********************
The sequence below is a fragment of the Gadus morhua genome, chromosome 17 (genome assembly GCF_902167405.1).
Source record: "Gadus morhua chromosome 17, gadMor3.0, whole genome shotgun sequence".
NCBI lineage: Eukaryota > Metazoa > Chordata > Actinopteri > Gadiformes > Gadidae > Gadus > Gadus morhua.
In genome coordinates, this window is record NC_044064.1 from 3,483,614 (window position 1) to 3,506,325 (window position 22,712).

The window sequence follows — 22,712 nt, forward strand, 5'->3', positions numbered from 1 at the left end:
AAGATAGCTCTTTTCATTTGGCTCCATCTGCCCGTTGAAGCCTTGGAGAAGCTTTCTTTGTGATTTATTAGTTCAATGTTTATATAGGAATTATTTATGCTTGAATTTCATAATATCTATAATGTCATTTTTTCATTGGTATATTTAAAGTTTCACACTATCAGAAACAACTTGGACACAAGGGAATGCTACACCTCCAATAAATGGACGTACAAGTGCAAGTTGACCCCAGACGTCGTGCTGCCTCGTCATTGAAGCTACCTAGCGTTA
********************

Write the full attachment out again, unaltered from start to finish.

The sequence below is a fragment of the Gadus morhua genome, chromosome 17 (genome assembly GCF_902167405.1).
Source record: "Gadus morhua chromosome 17, gadMor3.0, whole genome shotgun sequence".
NCBI lineage: Eukaryota > Metazoa > Chordata > Actinopteri > Gadiformes > Gadidae > Gadus > Gadus morhua.
In genome coordinates, this window is record NC_044064.1 from 3,483,614 (window position 1) to 3,506,325 (window position 22,712).

The window sequence follows — 22,712 nt, forward strand, 5'->3', positions numbered from 1 at the left end:
AAGATAGCTCTTTTCATTTGGCTCCATCTGCCCGTTGAAGCCTTGGAGAAGCTTTCTTTGTGATTTATTAGTTCAATGTTTATATAGGAATTATTTATGCTTGAATTTCATAATATCTATAATGTCATTTTTTCATTGGTATATTTAAAGTTTCACACTATCAGAAACAACTTGGACACAAGGGAATGCTACACCTCCAATAAATGGACGTACAAGTGCAAGTTGACCCCAGACGTCGTGCTGCCTCGTCATTGAAGCTACCTAGCGTTA